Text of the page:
When we think of October, many of us think of Halloween. Children dressing up in costumes, trick or treating, and, of course, the Halloween candy! But there is more to celebrate in October than just Halloween. It is also National Dental Hygiene Month! So to help you make it through Halloween with healthy teeth and good oral hygiene, here are our five favorite tips: [Read more…]
As a mom of three, I feel the weight of responsibility to stay informed and protect my children from toxins and chemicals that may harm their developing bodies. Radiation is one of those toxins that concerns many people. Most dentists agree that limiting exposure to X-rays is important, but X-rays are necessary to find dental problems that can also be dangerous to the body. Your health suffers when people miss dental or other medical issues because they never took a radiograph. X-rays can help your dentist find and treat dental problems at an early stage, saving time, money and unnecessary discomfort. In our practice, each patient is evaluated individually for how often and how many x-rays are needed. [Read more…]
In our dental practice, we sometimes see young patients being rushed into our office with injuries to their teeth from school-related activities. The injuries we have seen have ranged from a small chip on a tooth from a fall on the playground or hallway to teeth being completely knocked out by a Lacrosse stick or even another child’s head. So, what are you as a parent to do when you get that call from the school? [Read more…]
Hormones can affect many aspects of a woman’s health – their weight, their mood, and even their dental health. You may be surprised to learn that women are more susceptible to gum disease during periods of hormone surges such as puberty, menstruation, and pregnancy. While changing hormones are a fact of life, being aware of how hormones affect our oral health can help us manage and prevent their impact. [Read more…]
As a mom of three, I know the pressures we moms feel in making decisions for our kids’ health. We buy organic when possible, we try to make sure our kids get outside and aren’t glued to their electronics all weekend, and we research online and among neighbors when trying to find healthcare providers like pediatricians and dentists. But how do you really know if a dentist is “good?” Do you seek the opinions of neighbors and co-workers? Co-workers and neighbors can be good resources for recommending a dentist based on the dentist’s personality, gentleness, and appearance of the office, but may not always know if the work being done is of high quality. However, word-of-mouth recommendations are a good place to start. Reading online reviews next to be sure that others have the same great experience is important as well. [Read more…]
In my practice parents often ask me if it is better to wait until their child’s baby teeth are all out before seeing an orthodontist. They tell me that they “don’t want to have to do braces twice.” But seeing an orthodontist early on, by the age of 7, can often help many children avoid complicated orthodontics later, as early intervention may prevent teeth from erupting improperly and can aid in the proper formation of the jaws. [Read more…]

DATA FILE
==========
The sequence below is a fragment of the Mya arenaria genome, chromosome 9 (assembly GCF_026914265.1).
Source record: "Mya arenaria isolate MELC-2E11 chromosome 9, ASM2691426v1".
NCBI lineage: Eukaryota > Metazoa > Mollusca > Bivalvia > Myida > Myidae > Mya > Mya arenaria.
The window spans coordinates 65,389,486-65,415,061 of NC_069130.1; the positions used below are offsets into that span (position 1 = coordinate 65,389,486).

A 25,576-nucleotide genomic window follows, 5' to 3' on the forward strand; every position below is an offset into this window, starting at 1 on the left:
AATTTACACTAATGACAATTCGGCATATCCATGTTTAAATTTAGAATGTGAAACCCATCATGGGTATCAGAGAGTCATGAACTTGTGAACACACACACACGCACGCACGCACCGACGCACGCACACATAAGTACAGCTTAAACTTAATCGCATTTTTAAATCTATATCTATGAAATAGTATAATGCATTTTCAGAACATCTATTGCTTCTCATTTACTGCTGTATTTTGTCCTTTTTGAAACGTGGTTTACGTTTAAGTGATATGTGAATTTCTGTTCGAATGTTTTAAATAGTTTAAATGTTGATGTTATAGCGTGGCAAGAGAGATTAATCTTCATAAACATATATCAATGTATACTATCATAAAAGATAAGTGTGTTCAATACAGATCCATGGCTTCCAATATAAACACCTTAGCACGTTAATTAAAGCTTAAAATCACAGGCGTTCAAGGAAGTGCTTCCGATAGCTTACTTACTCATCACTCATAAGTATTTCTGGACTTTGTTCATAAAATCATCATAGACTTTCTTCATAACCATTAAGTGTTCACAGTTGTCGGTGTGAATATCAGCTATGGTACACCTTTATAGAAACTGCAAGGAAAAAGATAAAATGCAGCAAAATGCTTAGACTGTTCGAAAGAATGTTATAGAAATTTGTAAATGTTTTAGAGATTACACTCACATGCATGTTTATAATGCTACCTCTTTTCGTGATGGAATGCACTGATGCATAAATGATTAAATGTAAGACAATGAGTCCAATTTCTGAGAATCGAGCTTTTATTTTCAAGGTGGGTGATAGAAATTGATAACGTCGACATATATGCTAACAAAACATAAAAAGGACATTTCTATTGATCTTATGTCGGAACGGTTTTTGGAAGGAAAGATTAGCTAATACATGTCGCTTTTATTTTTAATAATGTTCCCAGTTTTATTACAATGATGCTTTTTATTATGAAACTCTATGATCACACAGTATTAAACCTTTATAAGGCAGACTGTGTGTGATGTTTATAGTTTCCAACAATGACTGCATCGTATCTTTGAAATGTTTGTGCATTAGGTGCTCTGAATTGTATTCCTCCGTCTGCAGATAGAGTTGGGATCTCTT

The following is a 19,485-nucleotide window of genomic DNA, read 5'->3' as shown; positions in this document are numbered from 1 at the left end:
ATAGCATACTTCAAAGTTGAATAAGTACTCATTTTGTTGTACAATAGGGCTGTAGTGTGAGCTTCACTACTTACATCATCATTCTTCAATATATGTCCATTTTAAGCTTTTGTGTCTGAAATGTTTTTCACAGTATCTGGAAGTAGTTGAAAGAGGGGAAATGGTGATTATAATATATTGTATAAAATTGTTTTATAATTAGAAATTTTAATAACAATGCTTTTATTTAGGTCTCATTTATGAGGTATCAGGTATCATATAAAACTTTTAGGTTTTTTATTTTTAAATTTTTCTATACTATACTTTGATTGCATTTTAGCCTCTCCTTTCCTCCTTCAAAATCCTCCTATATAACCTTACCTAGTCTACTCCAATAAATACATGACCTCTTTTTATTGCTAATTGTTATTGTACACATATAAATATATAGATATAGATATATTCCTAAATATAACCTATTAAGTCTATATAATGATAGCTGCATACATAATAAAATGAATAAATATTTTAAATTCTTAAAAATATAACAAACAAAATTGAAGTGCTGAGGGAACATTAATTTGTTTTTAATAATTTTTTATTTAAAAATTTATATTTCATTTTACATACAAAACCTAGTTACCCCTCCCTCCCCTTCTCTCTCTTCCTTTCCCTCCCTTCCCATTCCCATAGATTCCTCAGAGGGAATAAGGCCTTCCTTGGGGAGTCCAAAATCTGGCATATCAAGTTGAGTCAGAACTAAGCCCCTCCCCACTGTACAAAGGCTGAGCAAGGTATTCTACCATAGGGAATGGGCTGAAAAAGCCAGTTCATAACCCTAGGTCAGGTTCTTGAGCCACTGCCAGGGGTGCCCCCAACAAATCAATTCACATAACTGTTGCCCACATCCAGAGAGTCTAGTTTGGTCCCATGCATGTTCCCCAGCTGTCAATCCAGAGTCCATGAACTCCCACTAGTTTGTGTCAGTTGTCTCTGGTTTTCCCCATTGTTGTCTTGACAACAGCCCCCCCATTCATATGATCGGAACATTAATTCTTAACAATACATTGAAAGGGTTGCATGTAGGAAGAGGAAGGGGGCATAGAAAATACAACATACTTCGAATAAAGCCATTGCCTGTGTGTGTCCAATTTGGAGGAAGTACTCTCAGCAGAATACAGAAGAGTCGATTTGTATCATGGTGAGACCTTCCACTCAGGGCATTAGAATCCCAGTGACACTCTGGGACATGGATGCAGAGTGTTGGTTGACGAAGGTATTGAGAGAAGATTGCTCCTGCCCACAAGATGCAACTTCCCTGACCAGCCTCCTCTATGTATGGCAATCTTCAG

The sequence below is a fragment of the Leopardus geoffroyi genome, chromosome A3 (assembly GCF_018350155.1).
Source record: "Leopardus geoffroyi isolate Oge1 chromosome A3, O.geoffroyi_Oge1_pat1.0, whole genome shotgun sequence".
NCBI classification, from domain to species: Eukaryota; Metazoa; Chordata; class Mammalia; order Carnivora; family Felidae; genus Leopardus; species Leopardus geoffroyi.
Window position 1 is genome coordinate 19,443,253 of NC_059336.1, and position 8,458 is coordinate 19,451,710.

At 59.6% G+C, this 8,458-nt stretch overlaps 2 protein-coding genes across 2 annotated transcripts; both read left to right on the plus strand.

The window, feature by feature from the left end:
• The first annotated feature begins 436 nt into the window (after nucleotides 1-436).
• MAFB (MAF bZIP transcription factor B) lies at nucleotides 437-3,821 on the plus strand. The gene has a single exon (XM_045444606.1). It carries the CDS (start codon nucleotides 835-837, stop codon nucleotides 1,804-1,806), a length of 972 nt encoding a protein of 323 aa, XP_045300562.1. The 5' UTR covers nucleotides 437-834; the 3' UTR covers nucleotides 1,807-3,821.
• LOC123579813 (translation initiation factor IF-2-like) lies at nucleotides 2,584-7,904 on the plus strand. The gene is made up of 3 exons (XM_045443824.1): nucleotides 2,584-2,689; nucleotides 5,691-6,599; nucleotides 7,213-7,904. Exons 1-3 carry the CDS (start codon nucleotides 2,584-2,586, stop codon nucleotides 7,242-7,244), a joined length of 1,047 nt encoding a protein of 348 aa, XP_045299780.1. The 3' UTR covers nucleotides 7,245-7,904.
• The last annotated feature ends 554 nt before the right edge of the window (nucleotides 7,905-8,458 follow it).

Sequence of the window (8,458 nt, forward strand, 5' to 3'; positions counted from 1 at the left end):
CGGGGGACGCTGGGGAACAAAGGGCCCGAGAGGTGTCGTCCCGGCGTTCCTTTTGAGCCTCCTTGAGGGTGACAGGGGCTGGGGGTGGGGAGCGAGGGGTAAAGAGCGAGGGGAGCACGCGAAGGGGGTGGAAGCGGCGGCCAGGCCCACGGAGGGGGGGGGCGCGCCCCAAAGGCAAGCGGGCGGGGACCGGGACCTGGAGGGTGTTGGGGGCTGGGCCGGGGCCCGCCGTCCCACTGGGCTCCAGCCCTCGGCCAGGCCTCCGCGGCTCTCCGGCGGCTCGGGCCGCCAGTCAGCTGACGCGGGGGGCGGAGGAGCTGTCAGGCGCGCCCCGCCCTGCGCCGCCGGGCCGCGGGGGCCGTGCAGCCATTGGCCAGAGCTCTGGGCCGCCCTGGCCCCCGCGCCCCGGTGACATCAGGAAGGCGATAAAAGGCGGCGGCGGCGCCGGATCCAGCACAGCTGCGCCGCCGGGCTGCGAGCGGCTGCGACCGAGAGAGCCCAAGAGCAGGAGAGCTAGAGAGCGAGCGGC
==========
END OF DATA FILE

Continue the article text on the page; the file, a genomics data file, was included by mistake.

As we celebrate Valentine’s Day with heart-shaped candies, cards, and decorations, have you thought about the health of your own heart? And did you know that there is a connection between oral health and heart disease?
In April 2012, the American Heart Association published a statement supporting an association between gum disease and heart disease. Gum disease, also referred to as periodontal disease, is an infection of the tissues that surround and support your teeth. Gum disease is caused by plaque, the sticky film of bacteria that is constantly forming on our teeth. The early stage of gum disease is called gingivitis. If you have gingivitis, your gums may become red, swollen and bleed easily. At this stage, the disease is reversible and can usually be eliminated by a professional cleaning at your dental office, followed by daily brushing and flossing. When gum disease becomes more advanced, it is called periodontitis. Periodontitis can to the loss of tissue and bone that support the teeth and may become more severe over time resulting in tooth loss. It is estimated that 47.2% of adults over 30 in the United States have periodontitis. [Read more…]
Sometimes the caregiver needs care. Here is Dr. Cheek’s testimony about her personal experience with sleep apnea.
In my early forties, I began waking up during the night with my heart racing and had trouble falling back asleep. I visited my MD who prescribed me anti-anxiety and sleep medications, but even on these medications, I woke most nights, sometimes with a gasp, and then lay there awake for a couple of hours. [Read more…]
Mouth sores that appear on the lips, roof of the mouth, tongue, gums, or inside the cheeks can be ugly, painful, and annoying. Eating and speaking can be difficult as any movement of the affected tissue can cause discomfort. Two common types of painful mouth sores are canker sores and cold sores. [Read more…]
We have all heard that we should avoid sugary foods if we want to have healthy teeth, but not all sugars and candies are created equal. Some sweets are less harmful to the teeth, and some are actually beneficial!
THE BETTER CHOICES… [Read more…]